RA also affects your middle joints, and is associated with joint deformities, especially your hands and fingers. It can be very crippling, and people do die from rheumatoid arthritis, so it’s not something to be treated lightly.
Omega-3 and Glucosamine – A Powerful Combination for Osteoarthritis
I’ve long promoted omega-3 fats for arthritis, whether you have RA or osteoarthritis, because omega-3s are an essential component that your body needs to reduce inflammation, which is present in both. But adding glucosamine to your omega-3s appears to be an excellent choice for osteoarthritis sufferers in particular.
Your body is fully capable of rebuilding cartilage and synovial fluid, but in order to effectively do so it needs the proper building blocks.
In this case, it needs glucosamine to rebuild both cartilage and synovial fluid, so correcting this deficiency by using a high quality supplement can definitely be helpful. Together with the anti-inflammatory properties of omega-3, the pain you experience may be significantly reduced as your condition improves.
In this latest study, participants with moderate-to-severe hip or knee osteoarthritis who received 1,500 mg of glucosamine sulfate along with 200 mg of omega-3 had greater pain reduction and fewer OA symptoms (morning stiffness, pain in hips and knees) than those who took glucosamine by itself.
In her article, Dr. Northrup quotes researcher Joerg Gruenwald, Ph.D. as saying:
“Omega-3 fatty acids inhibit the inflammation process in OA, whereas glucosamine sulfate further supports the rebuilding of lost cartilage substance.”
Other Treatment Options that Work for Both Types of Arthritis
Some of the other treatment methods available are appropriate for both RA and OA, as both involve joint pain, swelling and inflammation. Hence the typical anti-inflammatory approaches such as non-steroidal anti-inflammatories (NSAIDs) and analgesics, like Tylenol, can be used for either.
However, while these can relieve pain – and there’s a lot to be said for pain relief – it’s very important to understand that the regular, chronic use of these types of medications are associated with significant, and very serious, side effects such as kidney and/or liver damage. In the U.S. overuse of analgesics such as these are very common sources of kidney failure.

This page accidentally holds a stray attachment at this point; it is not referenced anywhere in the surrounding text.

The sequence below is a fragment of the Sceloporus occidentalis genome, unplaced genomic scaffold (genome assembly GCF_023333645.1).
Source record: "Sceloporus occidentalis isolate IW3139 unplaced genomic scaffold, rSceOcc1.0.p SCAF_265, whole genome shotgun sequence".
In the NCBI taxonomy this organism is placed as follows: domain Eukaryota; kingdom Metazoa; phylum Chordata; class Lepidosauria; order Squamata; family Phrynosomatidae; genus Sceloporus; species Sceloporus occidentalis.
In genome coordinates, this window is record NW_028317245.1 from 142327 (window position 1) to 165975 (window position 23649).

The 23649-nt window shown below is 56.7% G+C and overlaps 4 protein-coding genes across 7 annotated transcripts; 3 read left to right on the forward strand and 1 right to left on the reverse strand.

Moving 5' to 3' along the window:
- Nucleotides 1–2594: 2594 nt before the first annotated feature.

NSAIDs also kill some 30,000 people every year due to bleeding ulcers, and the oral drugs have been linked to a host of problems, including heart failure — Vioxx and Celebrex being prime examples of these very real dangers.
This is not to say that they are not useful agents in some cases, but you need to use them very cautiously. This is also why it’s so vital that you seek out the underlying cause of your problem and treat the root cause of RA, so that you can avoid these types of medications to begin with.
Omega-3, as I mentioned earlier, is recommended for either type of arthritis, as it helps prevent inflammation in general.
In addition to that, I also recommend:
Nutritional typing – Your unique biochemistry and genetics influence the ratio of fat, protein and carbohydrates your body needs to thrive, so eating for your nutritional type will ensure that you get the optimal macronutrient ratio out of your diet.
Safe symptomatic approaches for pain — There are some symptomatic approaches you can use for both conditions. Acupuncture, for example, is a safe and typically effective treatment method for pain.
Herbs and some spices or oils can also be helpful against pain and inflammation. Just remember, they are not treating the cause, only the symptoms.
Here is a list of safe alternatives that may help: